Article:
So, this is one indirect way in the larger scheme of things as to how this will affect you—it is a political statement against the university as such. Another way is also maybe in- direct, but that it is an experience that you see happening in front of your eyes and that another reason why we are doing this is so that [undergraduates] don’t have to do this in the future.

That doesn’t mean that all of you are necessarily going into higher education, but the situation that is happening in higher education is even worse in other sectors. You are going to find yourself in a situation like this one way or another because all jobs are under conditions of austerity, crisis, and precarity. All jobs are flexible and insecure. Subcontracting is all over the place, including in academia. If you look at the situation of adjuncts at Ithaca College….

So, this is, again, putting it within the large scheme of struggle of organized labor and struggle against capitalism. If we don’t do this, you will have to do this, and if we do this we are not just doing it for ourselves. We are doing it for everyone else that comes after because this is not just to get a three-year contract and that’s it. This is actually to set a political tradition in this university where people know how to seek their rights. When people learn that this is an integral part of one’s life, that your labor matters, that you matter, that you need to get a say in the way that your life is governed and your labor is governed…then that’s going to have larger effects.

And in terms of how to help…go out and talk to your peers. Go out and talk to people because one way that the system works when it comes to organized labor, since it’s organized, the best way to break it is to create divisions. So, one way to illegitimatize our unionization efforts is to create a division between us and the undergrads which means “oh okay, graduate students want more stuff so we are going to have to increase undergraduate tuition” and [grads and undergrads] really need to get together and say “What you really need to do is stop caring about the [university’s] profit and start caring about this institution producing knowledge without that profit-driven mentality. You know cut the costs of (this is a stupid example), but painting the street lamps so they can look nice when parents come to visit the university…like who gives a shit about that? Nobody is coming here to have nice lamps.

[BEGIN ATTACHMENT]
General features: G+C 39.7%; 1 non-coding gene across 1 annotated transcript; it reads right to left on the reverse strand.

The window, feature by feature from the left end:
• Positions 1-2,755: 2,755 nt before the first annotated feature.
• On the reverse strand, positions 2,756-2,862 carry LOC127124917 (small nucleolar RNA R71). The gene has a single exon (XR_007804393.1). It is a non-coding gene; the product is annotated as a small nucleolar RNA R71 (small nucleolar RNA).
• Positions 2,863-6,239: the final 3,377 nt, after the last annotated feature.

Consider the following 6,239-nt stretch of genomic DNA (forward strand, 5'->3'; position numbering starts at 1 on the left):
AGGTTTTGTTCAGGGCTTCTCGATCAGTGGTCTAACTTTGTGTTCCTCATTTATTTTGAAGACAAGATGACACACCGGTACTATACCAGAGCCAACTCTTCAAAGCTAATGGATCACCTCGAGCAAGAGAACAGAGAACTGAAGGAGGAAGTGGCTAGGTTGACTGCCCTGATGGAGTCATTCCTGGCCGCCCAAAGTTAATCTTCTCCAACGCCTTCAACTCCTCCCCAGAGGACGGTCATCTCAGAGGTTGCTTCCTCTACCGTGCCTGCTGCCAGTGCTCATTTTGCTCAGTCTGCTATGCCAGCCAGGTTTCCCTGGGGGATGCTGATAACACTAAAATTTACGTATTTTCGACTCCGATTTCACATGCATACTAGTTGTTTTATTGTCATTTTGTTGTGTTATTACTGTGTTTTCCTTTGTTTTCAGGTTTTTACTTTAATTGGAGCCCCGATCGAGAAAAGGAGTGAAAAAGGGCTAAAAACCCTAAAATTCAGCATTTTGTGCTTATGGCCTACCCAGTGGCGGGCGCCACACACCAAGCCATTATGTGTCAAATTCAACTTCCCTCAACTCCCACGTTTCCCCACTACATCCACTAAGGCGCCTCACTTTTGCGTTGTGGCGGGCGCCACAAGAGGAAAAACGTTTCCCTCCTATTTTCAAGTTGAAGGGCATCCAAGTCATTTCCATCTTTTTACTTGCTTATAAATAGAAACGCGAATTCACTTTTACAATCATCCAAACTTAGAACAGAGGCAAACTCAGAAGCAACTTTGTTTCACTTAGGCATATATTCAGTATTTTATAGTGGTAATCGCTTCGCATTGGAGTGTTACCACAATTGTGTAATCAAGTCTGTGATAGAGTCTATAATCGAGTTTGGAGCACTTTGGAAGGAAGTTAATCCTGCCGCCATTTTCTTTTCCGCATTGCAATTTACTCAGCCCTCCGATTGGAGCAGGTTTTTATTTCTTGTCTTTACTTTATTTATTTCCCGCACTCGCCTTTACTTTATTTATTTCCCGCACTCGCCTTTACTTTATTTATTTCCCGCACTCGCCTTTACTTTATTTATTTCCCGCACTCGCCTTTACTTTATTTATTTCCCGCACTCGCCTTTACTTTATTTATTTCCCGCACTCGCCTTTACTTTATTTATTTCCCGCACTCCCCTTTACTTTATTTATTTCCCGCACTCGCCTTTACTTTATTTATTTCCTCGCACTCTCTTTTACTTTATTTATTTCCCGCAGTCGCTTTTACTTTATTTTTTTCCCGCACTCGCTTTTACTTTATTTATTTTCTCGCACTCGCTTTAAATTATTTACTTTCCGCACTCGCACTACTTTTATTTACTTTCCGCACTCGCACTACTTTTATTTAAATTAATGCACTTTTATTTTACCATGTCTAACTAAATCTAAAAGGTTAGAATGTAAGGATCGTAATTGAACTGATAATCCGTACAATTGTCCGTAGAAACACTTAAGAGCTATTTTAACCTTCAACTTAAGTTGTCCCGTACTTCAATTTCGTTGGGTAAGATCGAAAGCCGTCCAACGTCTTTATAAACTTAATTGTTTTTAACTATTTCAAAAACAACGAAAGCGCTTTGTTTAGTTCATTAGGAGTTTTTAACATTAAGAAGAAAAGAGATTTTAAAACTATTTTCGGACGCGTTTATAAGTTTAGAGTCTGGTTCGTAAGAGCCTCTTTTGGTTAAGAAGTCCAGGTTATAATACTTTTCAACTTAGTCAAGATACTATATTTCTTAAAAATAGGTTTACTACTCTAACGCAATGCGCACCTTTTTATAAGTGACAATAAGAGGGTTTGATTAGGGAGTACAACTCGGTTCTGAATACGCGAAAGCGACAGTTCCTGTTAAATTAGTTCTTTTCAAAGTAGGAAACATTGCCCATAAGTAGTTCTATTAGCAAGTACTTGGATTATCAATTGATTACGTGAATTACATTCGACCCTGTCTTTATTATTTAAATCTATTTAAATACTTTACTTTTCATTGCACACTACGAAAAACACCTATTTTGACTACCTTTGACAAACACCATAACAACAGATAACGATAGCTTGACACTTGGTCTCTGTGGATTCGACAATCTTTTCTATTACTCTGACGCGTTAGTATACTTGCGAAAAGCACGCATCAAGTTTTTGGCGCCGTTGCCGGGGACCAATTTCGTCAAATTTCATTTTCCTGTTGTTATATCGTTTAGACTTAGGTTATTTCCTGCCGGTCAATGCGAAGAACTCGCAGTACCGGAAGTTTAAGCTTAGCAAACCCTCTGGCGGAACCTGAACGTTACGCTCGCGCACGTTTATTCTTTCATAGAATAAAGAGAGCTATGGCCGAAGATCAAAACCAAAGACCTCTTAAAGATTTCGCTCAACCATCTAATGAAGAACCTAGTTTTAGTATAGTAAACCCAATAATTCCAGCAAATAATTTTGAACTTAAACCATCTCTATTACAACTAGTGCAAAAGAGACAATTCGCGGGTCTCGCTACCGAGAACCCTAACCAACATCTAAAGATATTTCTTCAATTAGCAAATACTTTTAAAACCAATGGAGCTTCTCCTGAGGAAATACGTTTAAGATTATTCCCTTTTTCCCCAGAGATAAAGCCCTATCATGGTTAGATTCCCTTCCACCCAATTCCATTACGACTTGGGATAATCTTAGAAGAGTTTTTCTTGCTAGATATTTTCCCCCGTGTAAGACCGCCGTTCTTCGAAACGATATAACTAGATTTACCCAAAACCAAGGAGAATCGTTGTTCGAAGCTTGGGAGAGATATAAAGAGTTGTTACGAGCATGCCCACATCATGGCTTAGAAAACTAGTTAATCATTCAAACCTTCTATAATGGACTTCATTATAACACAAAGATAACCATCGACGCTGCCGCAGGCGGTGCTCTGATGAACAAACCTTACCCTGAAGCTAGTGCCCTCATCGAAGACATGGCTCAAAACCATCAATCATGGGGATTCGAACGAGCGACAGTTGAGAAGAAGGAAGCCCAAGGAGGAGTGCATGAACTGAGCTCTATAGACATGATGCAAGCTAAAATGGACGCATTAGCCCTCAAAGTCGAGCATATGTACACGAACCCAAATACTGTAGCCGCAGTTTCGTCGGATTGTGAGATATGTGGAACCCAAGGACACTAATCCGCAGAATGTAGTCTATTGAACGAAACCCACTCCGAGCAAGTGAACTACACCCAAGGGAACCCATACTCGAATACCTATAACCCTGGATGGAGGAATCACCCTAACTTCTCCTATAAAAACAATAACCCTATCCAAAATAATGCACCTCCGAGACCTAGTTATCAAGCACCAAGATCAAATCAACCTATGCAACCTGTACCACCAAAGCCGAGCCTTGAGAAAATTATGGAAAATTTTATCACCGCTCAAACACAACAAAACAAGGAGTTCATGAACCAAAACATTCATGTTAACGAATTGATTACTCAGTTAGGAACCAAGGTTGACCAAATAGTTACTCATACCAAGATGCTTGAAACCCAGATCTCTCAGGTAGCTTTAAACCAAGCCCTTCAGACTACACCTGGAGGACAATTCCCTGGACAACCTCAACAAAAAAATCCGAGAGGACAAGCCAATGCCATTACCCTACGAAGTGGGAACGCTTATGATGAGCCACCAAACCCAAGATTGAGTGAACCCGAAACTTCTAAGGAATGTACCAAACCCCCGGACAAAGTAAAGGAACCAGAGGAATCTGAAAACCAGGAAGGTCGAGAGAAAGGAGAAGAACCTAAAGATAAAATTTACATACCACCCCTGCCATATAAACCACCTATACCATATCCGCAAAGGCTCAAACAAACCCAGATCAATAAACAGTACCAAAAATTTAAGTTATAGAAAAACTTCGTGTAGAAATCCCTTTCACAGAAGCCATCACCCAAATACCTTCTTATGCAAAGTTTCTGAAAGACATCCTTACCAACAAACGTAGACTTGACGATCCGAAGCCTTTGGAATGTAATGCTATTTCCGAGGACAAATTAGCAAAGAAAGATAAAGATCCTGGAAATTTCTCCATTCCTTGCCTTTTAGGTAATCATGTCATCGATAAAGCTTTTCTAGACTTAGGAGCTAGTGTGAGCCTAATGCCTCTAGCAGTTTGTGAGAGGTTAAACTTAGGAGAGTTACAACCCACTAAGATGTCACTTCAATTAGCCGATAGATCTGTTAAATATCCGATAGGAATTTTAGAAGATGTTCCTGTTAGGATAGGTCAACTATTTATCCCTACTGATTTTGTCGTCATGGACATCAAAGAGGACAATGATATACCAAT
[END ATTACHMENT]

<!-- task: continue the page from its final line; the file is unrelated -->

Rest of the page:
But I think it’s important for us to stand together in solidarity, not just because this is your future. In a way, even if you don’t go into academia, these kinds of problems are in your future so you are already comrades to us. Also, because the best way to stand against top-down power is to stand united. So, supporting meaning talking to people also letting your peers know what unionization and organized labor means because the transmission of knowledge is important. People being politicized on campus, in general, is also important given the current political situation that we have. We may lose everything in the future. If the [National Labor Relations Board] decision turns and we are not workers, again we can have a collective bargaining agreement which will last however long it lasts. Then after that Cornell has no obligation to renew it and it probably won’t. In which case the only thing that we will have left will be the political power that we helped build on campus and that power doesn’t only include us—it also includes undergrads.

NO: That’s true. What do you think about other graduate students getting organized at different campuses like Yale, for example?

SA: Of course, I support it. I don’t know what more to say, but I think this is powerful. Organized labor has been on the rise in higher education, which actually shows the state of affairs being bad. It’s happening in other places and is not just limited to the U.S.

Post-Election

NO: Can you talk about how you felt the day before the election? Other than a majority vote ‘yes’, what were you hoping the results would mean for graduate students and the greater Cornell community?